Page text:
Conway supports tweaking to pill bill; says fiscal cliff could hurt Ky.'s efforts on drugs

12/03/2012 06:42 AM

Attorney General Jack Conway is among the growing chorus of Kentucky officials who say legislators must revise the law aimed at curbing prescription pill abuse to reduce the unintended consequences on law-abiding citizens.

The General Assembly passed the law in April aimed at curbing prescription pill abuse. The law tightens restrictions on pain clinics. But it also called for additional regulations and oversight of doctors who prescribe drugs.

But increasingly the new rules and regulations that have followed the law’s implementation have come under fire. That has prompted the Kentucky Board of Medical Licensure to scale back some of them, as the Courier-Journal reported.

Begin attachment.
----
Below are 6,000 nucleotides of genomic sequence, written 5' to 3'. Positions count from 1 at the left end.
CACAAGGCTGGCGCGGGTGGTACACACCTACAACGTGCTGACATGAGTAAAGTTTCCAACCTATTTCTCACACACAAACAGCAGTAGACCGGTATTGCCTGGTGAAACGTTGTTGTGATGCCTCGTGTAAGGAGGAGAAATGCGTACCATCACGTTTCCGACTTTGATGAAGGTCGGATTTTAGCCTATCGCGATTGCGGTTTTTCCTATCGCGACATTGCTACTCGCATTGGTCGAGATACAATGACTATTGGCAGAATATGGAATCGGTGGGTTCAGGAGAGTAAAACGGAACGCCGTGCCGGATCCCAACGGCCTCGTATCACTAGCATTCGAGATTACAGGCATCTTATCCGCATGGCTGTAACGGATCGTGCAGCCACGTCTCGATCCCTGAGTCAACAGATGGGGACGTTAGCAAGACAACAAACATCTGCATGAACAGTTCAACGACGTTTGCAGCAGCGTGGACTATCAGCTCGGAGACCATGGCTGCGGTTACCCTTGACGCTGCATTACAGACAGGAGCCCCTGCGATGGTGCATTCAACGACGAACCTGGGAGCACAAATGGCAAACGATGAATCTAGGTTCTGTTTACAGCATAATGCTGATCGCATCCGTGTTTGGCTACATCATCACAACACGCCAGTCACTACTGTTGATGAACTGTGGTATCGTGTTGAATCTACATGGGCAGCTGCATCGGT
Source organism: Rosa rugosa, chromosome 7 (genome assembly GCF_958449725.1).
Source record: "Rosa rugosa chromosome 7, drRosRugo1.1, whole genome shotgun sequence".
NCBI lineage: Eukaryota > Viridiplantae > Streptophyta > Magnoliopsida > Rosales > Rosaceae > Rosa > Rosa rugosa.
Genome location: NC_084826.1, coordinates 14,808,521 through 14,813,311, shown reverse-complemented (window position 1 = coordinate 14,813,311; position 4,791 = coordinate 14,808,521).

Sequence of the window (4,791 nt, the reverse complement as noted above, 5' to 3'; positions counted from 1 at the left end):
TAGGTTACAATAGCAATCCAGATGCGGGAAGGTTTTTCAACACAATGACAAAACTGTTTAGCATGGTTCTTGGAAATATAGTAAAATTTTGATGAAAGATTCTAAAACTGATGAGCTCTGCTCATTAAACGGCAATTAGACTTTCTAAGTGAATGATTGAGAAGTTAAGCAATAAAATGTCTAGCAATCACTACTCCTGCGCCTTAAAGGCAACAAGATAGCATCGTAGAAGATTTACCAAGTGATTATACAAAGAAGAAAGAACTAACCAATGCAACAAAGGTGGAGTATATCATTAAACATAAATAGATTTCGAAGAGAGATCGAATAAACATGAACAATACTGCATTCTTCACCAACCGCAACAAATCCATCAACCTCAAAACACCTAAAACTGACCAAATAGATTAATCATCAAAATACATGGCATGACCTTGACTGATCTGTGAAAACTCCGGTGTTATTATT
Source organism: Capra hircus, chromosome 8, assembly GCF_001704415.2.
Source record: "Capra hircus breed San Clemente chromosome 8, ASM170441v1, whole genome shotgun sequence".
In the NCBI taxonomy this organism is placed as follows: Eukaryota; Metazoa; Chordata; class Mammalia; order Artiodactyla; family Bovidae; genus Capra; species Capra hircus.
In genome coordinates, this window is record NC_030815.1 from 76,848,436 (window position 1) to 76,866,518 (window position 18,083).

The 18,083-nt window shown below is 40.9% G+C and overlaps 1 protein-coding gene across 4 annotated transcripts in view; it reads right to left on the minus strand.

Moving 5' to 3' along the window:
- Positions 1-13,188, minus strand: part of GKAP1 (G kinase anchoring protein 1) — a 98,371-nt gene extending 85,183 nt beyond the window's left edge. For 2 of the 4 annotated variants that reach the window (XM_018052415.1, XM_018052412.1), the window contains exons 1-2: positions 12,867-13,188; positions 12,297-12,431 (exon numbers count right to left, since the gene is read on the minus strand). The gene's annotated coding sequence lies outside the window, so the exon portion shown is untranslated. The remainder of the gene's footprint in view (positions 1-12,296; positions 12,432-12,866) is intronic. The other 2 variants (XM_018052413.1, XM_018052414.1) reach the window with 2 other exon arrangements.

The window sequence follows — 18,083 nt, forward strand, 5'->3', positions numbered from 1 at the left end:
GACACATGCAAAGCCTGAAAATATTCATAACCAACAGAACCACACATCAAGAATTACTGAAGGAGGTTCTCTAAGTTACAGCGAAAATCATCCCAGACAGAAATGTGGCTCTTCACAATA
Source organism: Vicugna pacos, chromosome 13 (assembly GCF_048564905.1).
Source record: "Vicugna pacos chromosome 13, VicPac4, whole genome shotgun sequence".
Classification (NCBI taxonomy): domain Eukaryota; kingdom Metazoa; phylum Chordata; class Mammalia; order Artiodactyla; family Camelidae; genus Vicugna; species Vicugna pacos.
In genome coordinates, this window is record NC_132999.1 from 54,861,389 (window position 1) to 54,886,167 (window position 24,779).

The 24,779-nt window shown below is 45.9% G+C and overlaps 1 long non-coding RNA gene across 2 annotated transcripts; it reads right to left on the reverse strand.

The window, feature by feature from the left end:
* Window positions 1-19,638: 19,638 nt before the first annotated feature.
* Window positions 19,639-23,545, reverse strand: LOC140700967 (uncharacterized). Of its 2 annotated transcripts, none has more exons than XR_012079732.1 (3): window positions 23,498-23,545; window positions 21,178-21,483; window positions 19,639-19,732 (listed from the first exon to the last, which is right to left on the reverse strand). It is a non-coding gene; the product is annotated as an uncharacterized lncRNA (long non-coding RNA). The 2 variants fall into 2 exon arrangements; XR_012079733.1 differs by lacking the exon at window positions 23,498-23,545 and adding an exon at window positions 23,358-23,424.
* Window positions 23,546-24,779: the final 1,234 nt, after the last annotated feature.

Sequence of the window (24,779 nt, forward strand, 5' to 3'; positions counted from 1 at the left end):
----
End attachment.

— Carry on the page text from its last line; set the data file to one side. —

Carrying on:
Conway told Pure Politics on Friday that he believes the General Assembly might have to revisit the issue when the General Assembly convenes in January.

Meanwhile, like other programs that receives federal funding, Kentucky drug task forces could be at risk if Congress allows the nation to go over the fiscal cliff at the end of the year, setting into motion deep, across-the-board spending cuts, Conway said.

Conway, who is finishing his fifth year as attorney general, said federal Byrne Grants have funded regional and local drug task forces. And he said those could be at risk:

Kentucky has been battling methamphetamine as well as prescription pain pill abuse. And in the last few years heroin has been on the rise.

Conway said Kentuckians and increasingly turning to heroin as pain pills become more difficult to get.

About Ryan Alessi

Ryan Alessi joined cn|2 in May 2010 as senior managing editor and host of Pure Politics. He is now pursuing an advanced degree in non-fiction writing from Murray State University and is a regular contributor to Pure Politics. Ryan has covered politics for more than 14 years, including seven years as a reporter for the Lexington Herald-Leader. Ryan can be reached at or @mycn2 on Twitter.


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